When most people think of labor support, they conjure up images from movies and sitcoms: the idea of nervous dads and meddling mothers-in-law, in a scenario of total chaos where everyone freaks out so much they pay little attention to the laboring mother. I've talked to a few people who, if they even know what a doula is, think they're a waste of money and would never hire one, because they have their husband, after all. This is really quite unfortunate.
I'm not downplaying or underestimating dad's role as labor coach. Some dads are terrific - rocks of strength and support for their laboring partner. Some are not - quivering, uneasy blobs of jelly who hit the floor the moment the first real contraction hits. And some are on the fence - they want to support their partner in labor, but often fall prey to the hospital staff who sometimes use fear and scare tactics to get mom to comply.
This is where a good doula comes in. Perhaps not just to support mom, but both parents in labor.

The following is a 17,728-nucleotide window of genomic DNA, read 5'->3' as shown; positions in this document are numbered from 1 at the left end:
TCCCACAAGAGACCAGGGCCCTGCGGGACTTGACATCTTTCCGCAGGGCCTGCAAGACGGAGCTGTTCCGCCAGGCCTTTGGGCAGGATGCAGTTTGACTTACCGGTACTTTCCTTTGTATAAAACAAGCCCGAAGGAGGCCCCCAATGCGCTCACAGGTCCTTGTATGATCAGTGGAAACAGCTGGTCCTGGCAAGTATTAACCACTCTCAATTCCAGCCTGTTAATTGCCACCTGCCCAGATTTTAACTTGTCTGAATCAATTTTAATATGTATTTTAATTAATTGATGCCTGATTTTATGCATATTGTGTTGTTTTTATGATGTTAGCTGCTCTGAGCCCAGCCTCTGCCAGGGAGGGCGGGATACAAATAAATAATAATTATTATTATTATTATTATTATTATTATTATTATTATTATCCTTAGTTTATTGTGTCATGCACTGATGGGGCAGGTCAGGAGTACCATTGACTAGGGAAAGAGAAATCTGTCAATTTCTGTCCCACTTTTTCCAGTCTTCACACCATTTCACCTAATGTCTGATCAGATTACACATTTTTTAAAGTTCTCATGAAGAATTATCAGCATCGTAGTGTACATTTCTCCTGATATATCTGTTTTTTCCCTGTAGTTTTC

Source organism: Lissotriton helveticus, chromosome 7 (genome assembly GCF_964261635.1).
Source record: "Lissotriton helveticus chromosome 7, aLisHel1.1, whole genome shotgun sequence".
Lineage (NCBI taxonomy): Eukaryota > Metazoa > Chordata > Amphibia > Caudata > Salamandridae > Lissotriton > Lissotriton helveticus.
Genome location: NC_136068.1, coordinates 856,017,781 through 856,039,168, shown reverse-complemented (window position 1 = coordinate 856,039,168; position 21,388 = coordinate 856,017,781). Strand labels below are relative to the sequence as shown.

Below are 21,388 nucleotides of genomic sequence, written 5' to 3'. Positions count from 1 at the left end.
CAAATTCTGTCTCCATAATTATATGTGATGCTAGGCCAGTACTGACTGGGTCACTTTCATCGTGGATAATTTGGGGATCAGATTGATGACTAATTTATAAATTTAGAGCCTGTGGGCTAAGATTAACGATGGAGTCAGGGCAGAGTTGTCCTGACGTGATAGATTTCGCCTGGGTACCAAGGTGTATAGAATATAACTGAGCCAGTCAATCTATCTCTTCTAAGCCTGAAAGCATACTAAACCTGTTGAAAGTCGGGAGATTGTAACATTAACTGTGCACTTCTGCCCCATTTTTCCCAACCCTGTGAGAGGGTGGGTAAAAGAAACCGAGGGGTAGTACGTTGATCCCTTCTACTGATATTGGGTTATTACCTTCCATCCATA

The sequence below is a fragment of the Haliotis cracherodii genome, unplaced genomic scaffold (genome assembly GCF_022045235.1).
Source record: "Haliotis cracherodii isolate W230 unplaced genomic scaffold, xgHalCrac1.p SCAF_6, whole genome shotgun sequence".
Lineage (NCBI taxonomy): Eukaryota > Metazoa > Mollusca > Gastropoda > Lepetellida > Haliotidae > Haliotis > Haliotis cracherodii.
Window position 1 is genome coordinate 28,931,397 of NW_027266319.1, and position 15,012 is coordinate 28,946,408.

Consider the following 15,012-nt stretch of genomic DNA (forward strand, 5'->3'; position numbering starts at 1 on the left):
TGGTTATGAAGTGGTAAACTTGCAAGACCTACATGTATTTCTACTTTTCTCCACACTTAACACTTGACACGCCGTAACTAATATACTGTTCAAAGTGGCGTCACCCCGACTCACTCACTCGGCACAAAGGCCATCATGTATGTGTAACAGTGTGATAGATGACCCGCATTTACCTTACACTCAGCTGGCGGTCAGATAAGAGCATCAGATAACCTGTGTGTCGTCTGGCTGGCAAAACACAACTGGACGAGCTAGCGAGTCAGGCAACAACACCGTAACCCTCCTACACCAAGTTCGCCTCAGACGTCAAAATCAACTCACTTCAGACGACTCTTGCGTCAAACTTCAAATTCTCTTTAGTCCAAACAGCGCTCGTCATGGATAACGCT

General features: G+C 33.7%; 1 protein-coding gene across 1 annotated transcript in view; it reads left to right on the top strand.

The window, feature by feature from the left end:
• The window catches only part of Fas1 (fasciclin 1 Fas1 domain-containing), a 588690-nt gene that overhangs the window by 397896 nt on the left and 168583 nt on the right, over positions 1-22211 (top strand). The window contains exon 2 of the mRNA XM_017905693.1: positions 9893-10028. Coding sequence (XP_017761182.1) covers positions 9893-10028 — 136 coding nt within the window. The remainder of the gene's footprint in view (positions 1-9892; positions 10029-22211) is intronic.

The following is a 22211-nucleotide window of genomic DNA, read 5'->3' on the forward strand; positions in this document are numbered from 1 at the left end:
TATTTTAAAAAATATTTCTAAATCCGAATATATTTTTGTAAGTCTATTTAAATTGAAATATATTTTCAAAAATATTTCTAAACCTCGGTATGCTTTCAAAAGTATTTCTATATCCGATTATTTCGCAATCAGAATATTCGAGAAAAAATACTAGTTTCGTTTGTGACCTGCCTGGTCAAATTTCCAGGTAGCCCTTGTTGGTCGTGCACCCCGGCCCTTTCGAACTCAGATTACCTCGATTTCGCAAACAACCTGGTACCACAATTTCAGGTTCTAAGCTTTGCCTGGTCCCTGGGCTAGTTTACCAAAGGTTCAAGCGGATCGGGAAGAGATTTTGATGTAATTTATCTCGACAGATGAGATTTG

A few days ago a most disturbing blog entry was posted on My OB Said What?!?. A mom was going over her birth plan with the OB, and requested no pain medication. The OB responded, "That's okay, we'll just get your husband to sign the release and give you an epidural anyway."
I can't think of anything more repulsive.
I'm not even going to join the "at least they were honest" crowd, because regardless of whether it's a bad joke or not, it's downright despicable. And clearly it's obvious that this doctor willingly uses dad as a pawn to manipulate the mother into things that she doesn't want and might not even need.